Taking Privacy Seriously: Proposed Overhaul of the Privacy Act 1993

Thursday 29 May 2014

Authors: Tim Clarke, Laura Littlewood and Anna Holland

​The Gov​ernment plans to proceed with an overhaul of New Zealand’s 20-year-old Privacy Act, the Justice Minister announced yesterday.

This is a long-awaited development following an initial statement by the Justice Minister two years ago that the Government planned to repeal and re-enact the Privacy Act. The proposed reform will aim to make significant improvements to privacy law, and deliver stronger protections to personal information.

A specific timeframe for the introduction of the Bill has not yet been announced. The Government intends to commence the process by carrying out targeted technical consultation.

A core focus of the reform will be updating the Privacy Act to reflect advances in technology since the Privacy Act came into force and to accommodate developing technology in future. The Minister highlighted that methods by which personal information is collected, stored and shared by businesses and government agencies has changed dramatically since the Privacy Act came into force.

It is anticipated that the reform will also be based on the recommendations of the Law Commission in its report on the Privacy Act in 2011. The Law Commission’s report called for a wide range of reforms, including:

  • streamlining the complaints process, allowing for groups of people to bring “representative” complaints;

  • introducing new powers for the Privacy Commissioner, including the ability to:

    • provide guidance on how to comply with the Privacy Act;

    • make binding decisions on complaints where a person’s request for information about him or herself has been refused; and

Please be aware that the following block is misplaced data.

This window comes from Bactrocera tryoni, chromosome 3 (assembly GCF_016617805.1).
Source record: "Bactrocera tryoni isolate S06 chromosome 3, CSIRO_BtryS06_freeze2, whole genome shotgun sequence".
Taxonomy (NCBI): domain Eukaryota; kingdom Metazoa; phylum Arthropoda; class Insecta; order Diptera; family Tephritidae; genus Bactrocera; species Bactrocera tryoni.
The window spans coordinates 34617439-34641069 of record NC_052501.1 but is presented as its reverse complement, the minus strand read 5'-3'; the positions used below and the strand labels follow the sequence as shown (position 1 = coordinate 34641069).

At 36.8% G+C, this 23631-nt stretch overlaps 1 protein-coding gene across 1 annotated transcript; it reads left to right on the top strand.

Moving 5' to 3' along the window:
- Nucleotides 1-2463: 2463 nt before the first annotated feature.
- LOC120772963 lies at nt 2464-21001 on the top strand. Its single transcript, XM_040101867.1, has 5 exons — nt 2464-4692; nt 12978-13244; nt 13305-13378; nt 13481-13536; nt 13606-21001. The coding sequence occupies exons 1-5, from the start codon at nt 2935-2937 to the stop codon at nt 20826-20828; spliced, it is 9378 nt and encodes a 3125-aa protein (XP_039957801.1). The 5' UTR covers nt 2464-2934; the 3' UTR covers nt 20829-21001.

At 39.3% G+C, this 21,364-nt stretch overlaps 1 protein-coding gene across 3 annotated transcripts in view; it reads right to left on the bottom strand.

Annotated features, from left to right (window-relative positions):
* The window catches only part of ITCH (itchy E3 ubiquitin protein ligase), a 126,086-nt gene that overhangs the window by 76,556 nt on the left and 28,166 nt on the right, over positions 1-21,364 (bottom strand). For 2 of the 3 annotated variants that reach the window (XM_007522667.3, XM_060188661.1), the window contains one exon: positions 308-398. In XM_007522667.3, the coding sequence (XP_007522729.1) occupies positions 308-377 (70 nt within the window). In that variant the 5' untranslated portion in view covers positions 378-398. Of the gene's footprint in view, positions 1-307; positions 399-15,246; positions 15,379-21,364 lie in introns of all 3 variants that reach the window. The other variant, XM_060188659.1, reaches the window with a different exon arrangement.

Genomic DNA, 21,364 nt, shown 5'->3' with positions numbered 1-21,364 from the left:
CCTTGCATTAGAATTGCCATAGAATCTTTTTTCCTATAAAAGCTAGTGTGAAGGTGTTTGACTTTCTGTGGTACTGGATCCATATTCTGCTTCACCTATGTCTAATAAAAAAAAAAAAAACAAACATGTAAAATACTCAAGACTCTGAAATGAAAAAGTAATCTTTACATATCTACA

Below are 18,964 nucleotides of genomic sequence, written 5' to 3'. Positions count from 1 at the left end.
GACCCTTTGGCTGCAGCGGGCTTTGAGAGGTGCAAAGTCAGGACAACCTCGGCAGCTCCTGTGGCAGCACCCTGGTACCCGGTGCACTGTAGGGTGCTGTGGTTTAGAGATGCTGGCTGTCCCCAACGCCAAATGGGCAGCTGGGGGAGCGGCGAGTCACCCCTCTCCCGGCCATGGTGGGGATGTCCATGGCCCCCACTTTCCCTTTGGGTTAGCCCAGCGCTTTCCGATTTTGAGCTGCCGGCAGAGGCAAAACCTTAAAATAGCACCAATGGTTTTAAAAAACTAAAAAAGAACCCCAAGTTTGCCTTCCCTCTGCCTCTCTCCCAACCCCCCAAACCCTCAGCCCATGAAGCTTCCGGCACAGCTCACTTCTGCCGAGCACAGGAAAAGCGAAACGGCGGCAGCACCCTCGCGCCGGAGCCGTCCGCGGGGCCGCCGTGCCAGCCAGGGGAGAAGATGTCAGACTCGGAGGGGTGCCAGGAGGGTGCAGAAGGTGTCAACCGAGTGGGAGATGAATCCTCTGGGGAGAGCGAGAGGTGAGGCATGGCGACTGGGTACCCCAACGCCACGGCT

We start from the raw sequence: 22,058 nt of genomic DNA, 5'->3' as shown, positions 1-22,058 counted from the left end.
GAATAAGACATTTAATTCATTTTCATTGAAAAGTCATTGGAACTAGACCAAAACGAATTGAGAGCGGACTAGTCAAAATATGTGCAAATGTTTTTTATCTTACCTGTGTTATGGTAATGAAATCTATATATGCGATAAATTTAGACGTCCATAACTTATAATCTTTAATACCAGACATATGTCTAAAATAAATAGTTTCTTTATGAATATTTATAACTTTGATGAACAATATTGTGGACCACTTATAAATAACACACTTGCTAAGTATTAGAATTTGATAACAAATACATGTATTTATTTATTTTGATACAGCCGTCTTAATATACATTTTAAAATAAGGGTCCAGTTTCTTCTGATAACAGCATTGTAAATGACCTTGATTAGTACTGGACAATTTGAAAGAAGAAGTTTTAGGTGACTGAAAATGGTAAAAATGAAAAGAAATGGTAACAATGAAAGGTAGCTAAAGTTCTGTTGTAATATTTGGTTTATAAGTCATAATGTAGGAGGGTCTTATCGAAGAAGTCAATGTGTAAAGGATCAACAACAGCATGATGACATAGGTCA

• order an agency (through issuing a compliance notice) to fix business practices that breach the Privacy Act;

  • introducing mandatory notification obligations to report a data breach to the Privacy Commissioner and the affected individuals; and

  • creating new offences and increased fines for breaches, to a maximum of $10,000.

The proposed reform follows increasing public interest in privacy law and high profile privacy breaches. The results of a recent survey by the Privacy Commissioner show that 50 percent of New Zealanders have felt ‘more concerned’ about privacy issues over the last few years. Also, the results of the two-yearly “Individual Privacy & Personal Information” survey carried out by UMR Research indicate that most New Zealanders are concerned about their credit card or banking details being stolen, identity theft, and businesses sharing information with other businesses without their permission.

In the announcement yesterday, the Justice Minister said that it is vital that New Zealanders have confidence in our privacy laws, and that people know their information is in safe hands. The proposed reform intends to put strong incentives in place to ensure businesses, government departments and other organisations take privacy seriously.


This publication is necessarily brief and general in nature. You should seek professional advice before taking any action in relation to the matters dealt with in this publication.

For more information
  • Tim Clarke

    Partner Auckland
  • Rachael Brown

    Partner Wellington
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  • Privacy and data protection
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